In 1875 the logo was given a facelift, as a result of which it became more transparent.

1882 – 1890

P&G Logo 1882

The “Moon” logo underwent a series of modifications in 1882, 1890, 1930, and 1985.

1890 – 1930

P&G Logo 1890
In 1890 the circular badge gained a wide white frame in a double black outline. Around its perimeter, there was a bold and modern “Procter&Gamble Products EST. 1847” written in black uppercase letters. The moon face on this version was thinner and almost merged with the framing.

1930 – 1989

P&G Logo 1930
The redesign of 1930 removed the framing with the lettering and refined the graphical part of the P&G logo, adding thin monochrome stripes to the background and drawing the moon face with more details.

1989 – 1998

P&G Logo 1989
Subsequently, the company had to phase out the man in the moon logo because it was rumored to include Satanic symbols.

1944 – 1953

P&G Logo 1944
The logo created for PG in 1944 featured hand-drawn monochrome lettering, with the letters “P” and “G” ExtraBold and enlarged and the uppercase “And” in smaller narrowed rounded letters set between them. The smooth uneven contours of the symbols made the badge look friendly yet confident.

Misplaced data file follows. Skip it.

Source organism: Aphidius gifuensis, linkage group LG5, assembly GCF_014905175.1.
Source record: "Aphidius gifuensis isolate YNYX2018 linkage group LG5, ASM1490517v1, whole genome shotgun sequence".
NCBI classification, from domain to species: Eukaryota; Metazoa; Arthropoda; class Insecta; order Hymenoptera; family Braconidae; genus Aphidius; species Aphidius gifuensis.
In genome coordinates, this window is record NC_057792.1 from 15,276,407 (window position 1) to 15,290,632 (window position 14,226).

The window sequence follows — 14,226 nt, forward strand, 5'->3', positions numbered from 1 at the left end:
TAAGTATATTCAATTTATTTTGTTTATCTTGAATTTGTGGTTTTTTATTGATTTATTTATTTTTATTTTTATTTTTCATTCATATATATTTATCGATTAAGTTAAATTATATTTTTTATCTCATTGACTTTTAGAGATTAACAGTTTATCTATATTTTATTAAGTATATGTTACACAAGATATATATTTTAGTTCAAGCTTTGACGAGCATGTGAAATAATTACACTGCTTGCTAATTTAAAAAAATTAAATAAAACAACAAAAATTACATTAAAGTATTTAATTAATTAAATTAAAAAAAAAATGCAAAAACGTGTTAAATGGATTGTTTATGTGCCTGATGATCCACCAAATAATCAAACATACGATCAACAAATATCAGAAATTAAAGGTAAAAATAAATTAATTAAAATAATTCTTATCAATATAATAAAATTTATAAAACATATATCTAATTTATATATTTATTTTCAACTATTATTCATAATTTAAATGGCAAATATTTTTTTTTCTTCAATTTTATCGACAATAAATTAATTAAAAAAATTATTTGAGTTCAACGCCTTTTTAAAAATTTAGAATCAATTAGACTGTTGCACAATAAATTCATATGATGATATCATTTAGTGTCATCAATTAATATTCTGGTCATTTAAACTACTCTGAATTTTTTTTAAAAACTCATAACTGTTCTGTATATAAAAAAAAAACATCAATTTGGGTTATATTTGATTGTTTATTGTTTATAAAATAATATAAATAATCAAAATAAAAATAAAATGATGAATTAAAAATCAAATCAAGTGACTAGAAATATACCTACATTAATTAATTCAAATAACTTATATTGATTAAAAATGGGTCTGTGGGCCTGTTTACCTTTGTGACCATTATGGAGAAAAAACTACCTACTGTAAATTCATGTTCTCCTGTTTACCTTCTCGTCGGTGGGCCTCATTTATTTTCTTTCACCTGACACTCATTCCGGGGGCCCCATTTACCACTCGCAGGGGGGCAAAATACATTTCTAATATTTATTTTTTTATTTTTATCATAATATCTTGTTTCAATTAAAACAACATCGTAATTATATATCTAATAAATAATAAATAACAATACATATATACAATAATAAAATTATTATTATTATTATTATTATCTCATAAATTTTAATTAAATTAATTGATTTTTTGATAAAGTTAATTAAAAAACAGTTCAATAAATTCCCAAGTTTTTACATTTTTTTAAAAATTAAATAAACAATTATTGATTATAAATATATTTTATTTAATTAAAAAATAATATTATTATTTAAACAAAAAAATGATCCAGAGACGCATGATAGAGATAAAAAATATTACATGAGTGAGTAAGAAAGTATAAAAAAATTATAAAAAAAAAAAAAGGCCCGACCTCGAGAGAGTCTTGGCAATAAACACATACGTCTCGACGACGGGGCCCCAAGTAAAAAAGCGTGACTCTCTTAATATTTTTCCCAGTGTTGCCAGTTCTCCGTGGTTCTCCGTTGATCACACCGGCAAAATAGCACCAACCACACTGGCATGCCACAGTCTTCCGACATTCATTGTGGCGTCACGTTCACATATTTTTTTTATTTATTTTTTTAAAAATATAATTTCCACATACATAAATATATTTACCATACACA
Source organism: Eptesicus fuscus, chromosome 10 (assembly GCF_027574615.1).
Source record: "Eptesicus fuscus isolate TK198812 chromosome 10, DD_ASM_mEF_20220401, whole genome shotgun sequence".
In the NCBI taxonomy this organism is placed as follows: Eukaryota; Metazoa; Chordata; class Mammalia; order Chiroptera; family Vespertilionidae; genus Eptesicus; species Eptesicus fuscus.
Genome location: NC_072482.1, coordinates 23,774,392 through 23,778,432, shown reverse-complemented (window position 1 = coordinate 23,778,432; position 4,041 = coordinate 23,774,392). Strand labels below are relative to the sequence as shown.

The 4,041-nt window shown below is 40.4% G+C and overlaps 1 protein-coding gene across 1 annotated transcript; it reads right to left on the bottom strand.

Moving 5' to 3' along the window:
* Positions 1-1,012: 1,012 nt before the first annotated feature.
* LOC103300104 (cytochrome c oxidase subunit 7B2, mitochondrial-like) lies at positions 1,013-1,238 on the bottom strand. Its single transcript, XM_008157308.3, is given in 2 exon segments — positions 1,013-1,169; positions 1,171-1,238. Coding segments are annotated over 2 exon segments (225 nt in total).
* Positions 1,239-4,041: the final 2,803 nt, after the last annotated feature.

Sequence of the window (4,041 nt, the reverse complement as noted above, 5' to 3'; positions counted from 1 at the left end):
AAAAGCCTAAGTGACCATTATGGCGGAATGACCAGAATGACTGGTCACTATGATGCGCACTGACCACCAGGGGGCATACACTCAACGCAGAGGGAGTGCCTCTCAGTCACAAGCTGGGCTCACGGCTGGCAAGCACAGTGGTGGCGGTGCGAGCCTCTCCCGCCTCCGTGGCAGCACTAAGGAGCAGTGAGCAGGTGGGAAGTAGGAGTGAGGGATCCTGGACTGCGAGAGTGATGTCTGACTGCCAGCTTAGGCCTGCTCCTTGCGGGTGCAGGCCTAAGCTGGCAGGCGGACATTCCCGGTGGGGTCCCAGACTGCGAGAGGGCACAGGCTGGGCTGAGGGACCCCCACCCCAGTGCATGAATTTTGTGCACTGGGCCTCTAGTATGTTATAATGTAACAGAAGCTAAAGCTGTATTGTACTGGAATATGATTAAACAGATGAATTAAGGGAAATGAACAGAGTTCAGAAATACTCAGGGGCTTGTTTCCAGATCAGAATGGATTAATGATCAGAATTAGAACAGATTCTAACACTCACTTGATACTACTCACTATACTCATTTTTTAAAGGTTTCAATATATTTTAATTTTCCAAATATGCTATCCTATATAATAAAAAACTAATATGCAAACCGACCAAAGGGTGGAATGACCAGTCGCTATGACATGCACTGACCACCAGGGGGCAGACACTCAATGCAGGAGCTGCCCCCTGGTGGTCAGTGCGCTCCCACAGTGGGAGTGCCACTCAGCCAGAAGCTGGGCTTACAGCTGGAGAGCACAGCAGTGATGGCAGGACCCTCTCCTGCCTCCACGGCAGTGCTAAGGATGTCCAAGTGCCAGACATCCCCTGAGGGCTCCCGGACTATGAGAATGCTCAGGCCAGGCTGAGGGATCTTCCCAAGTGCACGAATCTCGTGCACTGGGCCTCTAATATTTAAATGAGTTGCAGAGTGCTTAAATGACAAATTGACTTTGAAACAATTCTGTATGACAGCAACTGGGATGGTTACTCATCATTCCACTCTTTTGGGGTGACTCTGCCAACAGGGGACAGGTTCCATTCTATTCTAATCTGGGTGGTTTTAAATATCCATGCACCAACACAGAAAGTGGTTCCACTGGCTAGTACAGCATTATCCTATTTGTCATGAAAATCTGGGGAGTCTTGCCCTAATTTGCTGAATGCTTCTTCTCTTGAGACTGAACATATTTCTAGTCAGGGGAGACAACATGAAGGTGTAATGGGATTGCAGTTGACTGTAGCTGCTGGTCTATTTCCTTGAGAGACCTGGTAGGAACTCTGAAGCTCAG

1953 – 1989

P&G Logo 1953
The redesign of 1953 kept the idea and color palette of the previous version, but changed the contours of both letters and written the “And” in a cursive lowercase serif font. The main letters were now also executed in an elegant serif with interesting lines.

1989 – 1990

P&G Logo 1989
The blue color first appeared on the P&G logo in 1989. It was a solid sans-serif lettering with the company’s name set in the left from the rounded emblem, introduced earlier, but this time executed in royal blue and white.

1995  – 2003

P&G Logo 1995
The company adopted a simple wordmark, which was changed in 1995 and 2003.

2003 – Today

P&G Logo 2003
The redesign of 2003 made the P&G logo simple yet timeless and professional. It is now composed of a slanted serif lettering in the same intense blue and white color palette, which represents reliability and protection.

2012 – Today

P&G logo